Download Data Mining Techniques: For Marketing, Sales, and Customer by Gordon S. Linoff, Michael J. A. Berry PDF

By Gordon S. Linoff, Michael J. A. Berry

Very good insurance of varied facets of information mining. well known as a textbook (reason for purchase). lots of photos and illustrations; written in transparent and simply understood English.

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Additional resources for Data Mining Techniques: For Marketing, Sales, and Customer Relationship Management

Example text

Examples of classification tasks that have been addressed using the tech­ niques described in this book include: ■■ Classifying credit applicants as low, medium, or high risk ■■ Choosing content to be displayed on a Web page ■■ Determining which phone numbers correspond to fax machines ■■ Spotting fraudulent insurance claims ■■ Assigning industry codes and job designations on the basis of free-text job descriptions In all of these examples, there are a limited number of classes, and we expect to be able to assign any record into one or another of them.

At Wachovia, a large North Carolina-based bank, data mining techniques are used to predict which customers are likely to be moving soon. For most people, moving to a new home in another town means closing the old bank account and opening a new one, often with a different company. Wachovia set out to improve retention by identifying customers who are about to move and making it easy for them to transfer their business to another Wachovia branch in the new location. Not only has reten­ tion improved markedly, but also a profitable relocation business has devel­ oped.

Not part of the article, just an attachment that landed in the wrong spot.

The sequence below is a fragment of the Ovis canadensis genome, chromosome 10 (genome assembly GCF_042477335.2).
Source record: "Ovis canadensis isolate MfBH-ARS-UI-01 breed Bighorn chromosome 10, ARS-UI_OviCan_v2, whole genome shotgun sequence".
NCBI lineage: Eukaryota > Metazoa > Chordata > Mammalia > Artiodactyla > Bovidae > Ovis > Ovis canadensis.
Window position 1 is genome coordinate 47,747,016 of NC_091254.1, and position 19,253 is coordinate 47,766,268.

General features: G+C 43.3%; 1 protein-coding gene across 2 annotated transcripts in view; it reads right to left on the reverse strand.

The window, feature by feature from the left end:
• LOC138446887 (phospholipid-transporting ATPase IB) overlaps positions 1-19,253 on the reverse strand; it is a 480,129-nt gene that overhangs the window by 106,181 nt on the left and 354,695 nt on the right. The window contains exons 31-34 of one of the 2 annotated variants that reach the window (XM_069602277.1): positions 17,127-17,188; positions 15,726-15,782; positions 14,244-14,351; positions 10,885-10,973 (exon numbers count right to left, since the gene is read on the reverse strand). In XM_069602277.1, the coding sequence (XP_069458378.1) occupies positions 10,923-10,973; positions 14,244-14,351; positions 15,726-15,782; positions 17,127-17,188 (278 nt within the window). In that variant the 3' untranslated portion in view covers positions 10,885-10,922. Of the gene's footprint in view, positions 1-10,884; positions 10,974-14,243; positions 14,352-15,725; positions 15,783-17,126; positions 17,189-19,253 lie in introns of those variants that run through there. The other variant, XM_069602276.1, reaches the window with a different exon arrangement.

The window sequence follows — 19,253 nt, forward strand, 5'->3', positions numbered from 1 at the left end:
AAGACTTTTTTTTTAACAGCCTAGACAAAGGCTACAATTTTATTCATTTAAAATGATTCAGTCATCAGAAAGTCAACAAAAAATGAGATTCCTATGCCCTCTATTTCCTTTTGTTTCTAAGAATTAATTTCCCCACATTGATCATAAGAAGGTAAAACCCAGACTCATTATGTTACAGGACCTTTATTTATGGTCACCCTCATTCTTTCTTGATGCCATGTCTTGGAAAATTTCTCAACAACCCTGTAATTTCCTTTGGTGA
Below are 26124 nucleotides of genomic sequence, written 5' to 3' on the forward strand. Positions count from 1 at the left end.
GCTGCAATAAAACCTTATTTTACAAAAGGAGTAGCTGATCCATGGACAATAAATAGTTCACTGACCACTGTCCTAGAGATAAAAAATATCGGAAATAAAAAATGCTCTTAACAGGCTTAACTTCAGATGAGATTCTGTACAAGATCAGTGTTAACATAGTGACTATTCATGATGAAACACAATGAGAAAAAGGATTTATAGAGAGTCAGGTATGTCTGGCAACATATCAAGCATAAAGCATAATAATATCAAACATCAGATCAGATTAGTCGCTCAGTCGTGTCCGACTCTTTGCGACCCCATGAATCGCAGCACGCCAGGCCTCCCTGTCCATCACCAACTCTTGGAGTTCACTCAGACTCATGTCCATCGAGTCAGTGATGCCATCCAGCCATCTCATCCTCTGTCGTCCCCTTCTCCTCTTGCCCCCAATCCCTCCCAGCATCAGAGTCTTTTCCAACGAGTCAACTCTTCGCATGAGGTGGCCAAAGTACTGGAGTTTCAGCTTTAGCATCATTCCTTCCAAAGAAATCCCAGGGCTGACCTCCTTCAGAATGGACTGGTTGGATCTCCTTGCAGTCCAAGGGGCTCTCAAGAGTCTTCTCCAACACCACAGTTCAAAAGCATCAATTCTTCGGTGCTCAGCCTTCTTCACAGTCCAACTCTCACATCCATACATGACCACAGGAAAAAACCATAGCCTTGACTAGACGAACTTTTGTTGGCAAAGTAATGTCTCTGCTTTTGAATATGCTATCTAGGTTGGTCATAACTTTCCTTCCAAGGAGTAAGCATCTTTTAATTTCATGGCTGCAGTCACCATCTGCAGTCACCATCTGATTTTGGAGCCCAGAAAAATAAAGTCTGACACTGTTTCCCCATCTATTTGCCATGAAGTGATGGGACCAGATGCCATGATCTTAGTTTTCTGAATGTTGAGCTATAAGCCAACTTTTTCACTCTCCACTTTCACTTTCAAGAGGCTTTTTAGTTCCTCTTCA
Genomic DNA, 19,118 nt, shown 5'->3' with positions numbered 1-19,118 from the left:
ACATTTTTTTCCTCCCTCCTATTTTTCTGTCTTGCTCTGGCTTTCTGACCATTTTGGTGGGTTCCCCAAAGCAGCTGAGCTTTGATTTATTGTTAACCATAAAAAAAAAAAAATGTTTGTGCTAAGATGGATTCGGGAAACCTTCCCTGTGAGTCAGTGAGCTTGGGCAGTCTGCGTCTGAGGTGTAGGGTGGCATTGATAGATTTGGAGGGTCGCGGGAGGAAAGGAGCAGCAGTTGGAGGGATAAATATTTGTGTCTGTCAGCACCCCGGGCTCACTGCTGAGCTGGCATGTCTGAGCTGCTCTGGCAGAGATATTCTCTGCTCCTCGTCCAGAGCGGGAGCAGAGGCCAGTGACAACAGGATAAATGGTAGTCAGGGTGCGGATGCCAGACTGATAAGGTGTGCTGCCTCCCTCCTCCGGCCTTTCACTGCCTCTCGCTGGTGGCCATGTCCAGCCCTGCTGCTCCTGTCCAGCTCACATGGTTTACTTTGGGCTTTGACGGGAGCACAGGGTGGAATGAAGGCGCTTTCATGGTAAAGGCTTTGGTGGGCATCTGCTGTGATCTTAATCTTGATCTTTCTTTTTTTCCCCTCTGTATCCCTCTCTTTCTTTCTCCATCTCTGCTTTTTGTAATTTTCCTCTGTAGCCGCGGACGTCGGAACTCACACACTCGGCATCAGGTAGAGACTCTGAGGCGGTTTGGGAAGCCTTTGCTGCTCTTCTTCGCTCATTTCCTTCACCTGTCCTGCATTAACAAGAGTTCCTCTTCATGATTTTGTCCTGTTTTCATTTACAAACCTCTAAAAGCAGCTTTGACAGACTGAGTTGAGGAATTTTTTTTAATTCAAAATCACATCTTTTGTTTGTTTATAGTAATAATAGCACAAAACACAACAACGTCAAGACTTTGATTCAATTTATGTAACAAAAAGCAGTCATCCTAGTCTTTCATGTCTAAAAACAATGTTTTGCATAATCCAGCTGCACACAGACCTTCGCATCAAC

The Virtuous Cycle of Data Mining As these steps suggest, the key to success is incorporating data mining into business processes and being able to foster lines of communication between the technical data miners and the business users of the results. Identify the Business Opportunity The virtuous cycle of data mining starts with identifying the right business opportunities. Unfortunately, there are too many good statisticians and compe­ tent analysts whose work is essentially wasted because they are solving prob­ lems that don’t help the business.

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